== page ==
Editorial: Ketner’s lasting gifts
Ralph W. Ketner
The dedication of the renovated and renamed Ralph W. Ketner Center at Rowan Helping Ministries on Sunday culminated several years of ambitious building and renovation for the agency. But it is far from the last word you’ll hear about Ralph Ketner’s contributions to the community — or of the good work Rowan Helping Ministries does.
Ketner’s name is now on what some might call the old homeless shelter, the building on North Long Street that originally held all of Rowan Helping Ministries. That building might not have taken shape if Ketner hadn’t seen the need and decided to raise money for construction. He got the fundraising part done in three days, and in the process raised interest and support for a facility Salisbury sorely needed.
The fact that Ketner embraced the project was pivotal. As co-founder of Food Lion, Ketner was an influential business leader and a supremely practical man — not to mention a genius with numbers. With his stamp approval, no one questioned the need for a homeless shelter and soup kitchen or whether the structure would be built efficiently.
Sunday’s gathering also celebrated the 30th anniversary of Rowan Helping Ministries. When the agency started — picking up what Rowan Cooperative Christian Ministry started — the shelter was a winter-only service that rotated among downtown churches. The soup kitchen was at First Presbyterian Church. Other services were likewise scattered across the community. Bringing all those activities together under one roof was a gigantic step forward.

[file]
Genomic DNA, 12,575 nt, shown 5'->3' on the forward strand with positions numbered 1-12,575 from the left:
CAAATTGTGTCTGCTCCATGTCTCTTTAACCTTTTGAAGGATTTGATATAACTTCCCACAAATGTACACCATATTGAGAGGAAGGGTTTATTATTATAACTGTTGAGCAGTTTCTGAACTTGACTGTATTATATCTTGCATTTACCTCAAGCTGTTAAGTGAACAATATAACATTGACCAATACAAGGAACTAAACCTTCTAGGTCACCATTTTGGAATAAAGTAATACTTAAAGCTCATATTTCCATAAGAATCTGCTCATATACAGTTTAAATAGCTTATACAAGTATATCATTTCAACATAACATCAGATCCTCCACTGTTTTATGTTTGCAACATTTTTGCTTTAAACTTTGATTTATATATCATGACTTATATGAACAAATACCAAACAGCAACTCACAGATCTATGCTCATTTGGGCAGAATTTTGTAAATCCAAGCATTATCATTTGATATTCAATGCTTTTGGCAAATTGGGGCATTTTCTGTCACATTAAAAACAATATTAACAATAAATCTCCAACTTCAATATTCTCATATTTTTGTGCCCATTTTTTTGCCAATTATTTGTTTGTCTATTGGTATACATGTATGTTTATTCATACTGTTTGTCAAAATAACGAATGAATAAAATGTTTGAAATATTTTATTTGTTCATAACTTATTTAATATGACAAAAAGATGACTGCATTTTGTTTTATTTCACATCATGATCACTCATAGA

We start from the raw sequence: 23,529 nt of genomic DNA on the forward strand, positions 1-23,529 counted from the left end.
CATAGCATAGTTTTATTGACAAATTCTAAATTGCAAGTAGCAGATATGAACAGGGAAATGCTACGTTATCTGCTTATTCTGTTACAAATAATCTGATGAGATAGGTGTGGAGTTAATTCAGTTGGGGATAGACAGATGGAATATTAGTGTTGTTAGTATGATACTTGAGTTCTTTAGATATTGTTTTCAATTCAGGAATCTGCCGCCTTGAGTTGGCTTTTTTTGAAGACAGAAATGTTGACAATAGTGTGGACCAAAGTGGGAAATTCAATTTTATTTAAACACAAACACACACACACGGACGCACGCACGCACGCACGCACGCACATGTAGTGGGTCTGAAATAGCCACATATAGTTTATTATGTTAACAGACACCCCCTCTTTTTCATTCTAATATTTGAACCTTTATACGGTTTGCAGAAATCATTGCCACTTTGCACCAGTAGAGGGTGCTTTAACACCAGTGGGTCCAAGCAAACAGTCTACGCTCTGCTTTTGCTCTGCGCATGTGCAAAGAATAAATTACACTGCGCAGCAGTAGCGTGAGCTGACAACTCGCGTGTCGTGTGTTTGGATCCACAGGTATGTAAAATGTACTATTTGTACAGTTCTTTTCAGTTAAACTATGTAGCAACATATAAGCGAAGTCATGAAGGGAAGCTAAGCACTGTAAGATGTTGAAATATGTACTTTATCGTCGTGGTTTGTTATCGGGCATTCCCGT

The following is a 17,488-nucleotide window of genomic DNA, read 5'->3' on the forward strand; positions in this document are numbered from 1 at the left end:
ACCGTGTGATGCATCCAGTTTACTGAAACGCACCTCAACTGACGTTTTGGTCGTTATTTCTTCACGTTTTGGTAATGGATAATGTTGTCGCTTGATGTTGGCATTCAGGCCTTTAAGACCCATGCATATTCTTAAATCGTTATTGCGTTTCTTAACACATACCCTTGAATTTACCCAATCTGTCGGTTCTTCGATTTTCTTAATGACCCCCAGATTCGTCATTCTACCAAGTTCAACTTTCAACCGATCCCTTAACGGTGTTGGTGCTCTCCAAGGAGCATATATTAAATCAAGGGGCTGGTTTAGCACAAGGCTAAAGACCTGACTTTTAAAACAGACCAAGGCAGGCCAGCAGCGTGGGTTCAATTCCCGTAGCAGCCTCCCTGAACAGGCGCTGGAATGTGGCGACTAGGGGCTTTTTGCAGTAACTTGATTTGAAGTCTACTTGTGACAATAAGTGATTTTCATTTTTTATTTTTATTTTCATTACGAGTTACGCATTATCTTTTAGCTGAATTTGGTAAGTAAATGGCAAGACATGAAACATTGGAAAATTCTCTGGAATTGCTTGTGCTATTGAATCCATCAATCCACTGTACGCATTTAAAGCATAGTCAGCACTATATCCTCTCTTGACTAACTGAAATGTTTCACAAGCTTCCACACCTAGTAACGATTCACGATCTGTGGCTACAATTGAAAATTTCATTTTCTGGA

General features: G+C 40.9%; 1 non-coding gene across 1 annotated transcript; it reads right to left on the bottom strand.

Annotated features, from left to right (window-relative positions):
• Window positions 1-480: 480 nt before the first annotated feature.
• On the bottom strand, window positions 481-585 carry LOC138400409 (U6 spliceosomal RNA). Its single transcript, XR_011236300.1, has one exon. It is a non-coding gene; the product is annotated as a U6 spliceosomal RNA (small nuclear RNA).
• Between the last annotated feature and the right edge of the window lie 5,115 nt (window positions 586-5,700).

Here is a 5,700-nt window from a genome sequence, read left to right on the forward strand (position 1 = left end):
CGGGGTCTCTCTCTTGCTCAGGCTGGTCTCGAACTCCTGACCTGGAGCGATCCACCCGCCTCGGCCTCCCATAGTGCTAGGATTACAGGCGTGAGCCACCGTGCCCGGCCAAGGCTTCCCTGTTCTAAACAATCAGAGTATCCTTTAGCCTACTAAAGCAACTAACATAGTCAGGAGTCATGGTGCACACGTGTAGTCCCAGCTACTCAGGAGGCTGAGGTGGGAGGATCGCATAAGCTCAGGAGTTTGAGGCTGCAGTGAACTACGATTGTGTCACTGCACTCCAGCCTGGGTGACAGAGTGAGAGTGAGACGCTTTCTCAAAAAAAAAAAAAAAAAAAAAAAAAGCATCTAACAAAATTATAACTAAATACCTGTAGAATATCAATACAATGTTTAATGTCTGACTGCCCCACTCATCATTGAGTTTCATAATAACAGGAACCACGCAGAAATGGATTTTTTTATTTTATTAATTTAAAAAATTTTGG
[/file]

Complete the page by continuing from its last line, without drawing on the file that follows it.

Last year alone, the agency served 87,827 meals, distributed 695,939 pounds of groceries, provided donated clothes to 10,942 individuals and sheltered 516 people. It also worked to prevent homelessness by giving $886,807 in vouchers to 3,484 households in crises to prevent evictions or utility disconnections, and to provide for prescription medications. The list goes on.
The original building served Rowan Helping Ministries well, but increasing demand for services raised the need for more space. The shelter and soup kitchen have moved across the street to the agency’s new Robertson-Stanback Center, which was dedicated in May 2014. But the old building still holds offices, the Crisis Assistance Network, food pantry and more, and now it is appropriately named for the man who made it happen, Ralph W. Ketner. It is unfortunate that Ketner did not live to see dedication — he died in May — but he lives on in countless acts of kindness and generosity that will benefit the community for years go come.